Hammersø – lake

Person conducting excavation: prof. Bartosz Kontny
Site name: Hammersø Lake, Bornholm
Type of the site:  
Involved institutions:
Faculty of Archaeology, University of Warsaw; Bornholms Museum
Dating: late Middle Ages-modernity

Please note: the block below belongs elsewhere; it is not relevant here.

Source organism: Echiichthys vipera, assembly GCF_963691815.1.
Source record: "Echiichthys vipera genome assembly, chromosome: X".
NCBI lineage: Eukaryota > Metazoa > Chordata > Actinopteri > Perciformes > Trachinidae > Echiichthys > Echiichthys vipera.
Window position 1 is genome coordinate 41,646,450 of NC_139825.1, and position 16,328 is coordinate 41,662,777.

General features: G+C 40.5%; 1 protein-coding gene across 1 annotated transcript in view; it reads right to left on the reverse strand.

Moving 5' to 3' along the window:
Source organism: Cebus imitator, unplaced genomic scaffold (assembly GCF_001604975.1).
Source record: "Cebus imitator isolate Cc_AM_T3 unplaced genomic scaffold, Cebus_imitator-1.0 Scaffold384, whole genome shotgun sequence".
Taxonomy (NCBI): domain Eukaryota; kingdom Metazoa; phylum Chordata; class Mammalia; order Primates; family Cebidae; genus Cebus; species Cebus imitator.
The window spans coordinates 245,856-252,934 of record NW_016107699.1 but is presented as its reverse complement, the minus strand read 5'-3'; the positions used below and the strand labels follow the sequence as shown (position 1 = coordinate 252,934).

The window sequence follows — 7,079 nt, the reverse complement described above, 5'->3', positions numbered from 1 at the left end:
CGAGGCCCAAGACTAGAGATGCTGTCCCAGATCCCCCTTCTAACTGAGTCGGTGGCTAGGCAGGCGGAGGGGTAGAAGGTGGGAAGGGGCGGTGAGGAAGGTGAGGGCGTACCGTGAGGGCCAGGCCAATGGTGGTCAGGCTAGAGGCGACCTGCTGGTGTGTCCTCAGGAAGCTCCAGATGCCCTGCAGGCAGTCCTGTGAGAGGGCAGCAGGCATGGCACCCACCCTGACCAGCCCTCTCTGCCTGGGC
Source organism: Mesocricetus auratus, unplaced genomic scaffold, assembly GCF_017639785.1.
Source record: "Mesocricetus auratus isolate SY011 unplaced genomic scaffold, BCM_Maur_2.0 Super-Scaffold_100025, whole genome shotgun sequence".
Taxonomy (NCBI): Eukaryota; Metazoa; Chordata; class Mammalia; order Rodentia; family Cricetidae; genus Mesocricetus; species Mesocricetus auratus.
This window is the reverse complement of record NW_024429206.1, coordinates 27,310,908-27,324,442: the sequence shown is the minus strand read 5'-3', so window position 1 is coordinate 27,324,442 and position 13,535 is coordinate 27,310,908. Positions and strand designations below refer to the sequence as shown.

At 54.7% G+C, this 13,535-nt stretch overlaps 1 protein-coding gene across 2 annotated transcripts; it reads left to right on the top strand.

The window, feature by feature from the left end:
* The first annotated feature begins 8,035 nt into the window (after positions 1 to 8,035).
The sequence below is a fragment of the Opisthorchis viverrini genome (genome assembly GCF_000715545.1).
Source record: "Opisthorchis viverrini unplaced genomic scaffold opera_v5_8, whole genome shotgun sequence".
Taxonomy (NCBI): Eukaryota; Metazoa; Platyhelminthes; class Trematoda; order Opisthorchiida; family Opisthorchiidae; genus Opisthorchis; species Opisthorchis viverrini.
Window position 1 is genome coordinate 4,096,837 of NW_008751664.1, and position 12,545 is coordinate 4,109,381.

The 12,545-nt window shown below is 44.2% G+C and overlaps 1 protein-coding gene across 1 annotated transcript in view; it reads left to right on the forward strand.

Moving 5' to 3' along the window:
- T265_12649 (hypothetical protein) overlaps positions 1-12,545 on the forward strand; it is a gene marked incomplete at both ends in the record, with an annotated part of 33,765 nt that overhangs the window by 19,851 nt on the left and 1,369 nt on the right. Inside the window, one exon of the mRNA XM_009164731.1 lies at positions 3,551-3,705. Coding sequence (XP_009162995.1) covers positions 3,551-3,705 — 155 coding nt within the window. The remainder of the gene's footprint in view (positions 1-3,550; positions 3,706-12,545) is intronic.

Description of the research: Since 2019 an archaeological team from the Faculty of Archaeology, University of Warsaw has been conducting underwater survey in a postglacial Lake Hammersø, in collaboration with the Bornholm Museum in Rønne. The only tarn in the territory of Denmark is located in the Hammeren region, i.e. the northernmost part of Bornholm (55°16′58″N, 14°45′54″E). It is the largest lake on the island, measuring ca. 650×150 metres with the maximum depth of ca. 13 metres. The project revealed certain phenomena from the lake’s past. A few phases of occupation may be singled out, offering a longue durée sequence of habitation in the area, from the Middle Ages until now. The most fascinating are late medieval/early modern episodes. The martial one is documented by the discoveries of several crossbow bolts and an arrowhead. With another, possibly of a ritual character, one may associate a find of a lugged spearhead and possibly also an axe. There are non-military late Medieval finds as well: ring-shaped brooch and a seal stamp. All of them give a promising perspective for combining with the  history of the Hammershus castle – the largest medieval structure of that type in northern Europe – situated ca 1.5 kilometres as the crow flies. The relics of contemporary human water-related activities were also discovered in the basin: three wrecks of tourist plank-boats from the turn of the 20th century, which might be associated with the hotel’s presence, and a number of metal objects; their presence resulted from the stone industry, active until AD 1970. One may add to the list numerous fishing hooks and lures (not collected), proving the twentieth-century fishing – apparently not very intensive.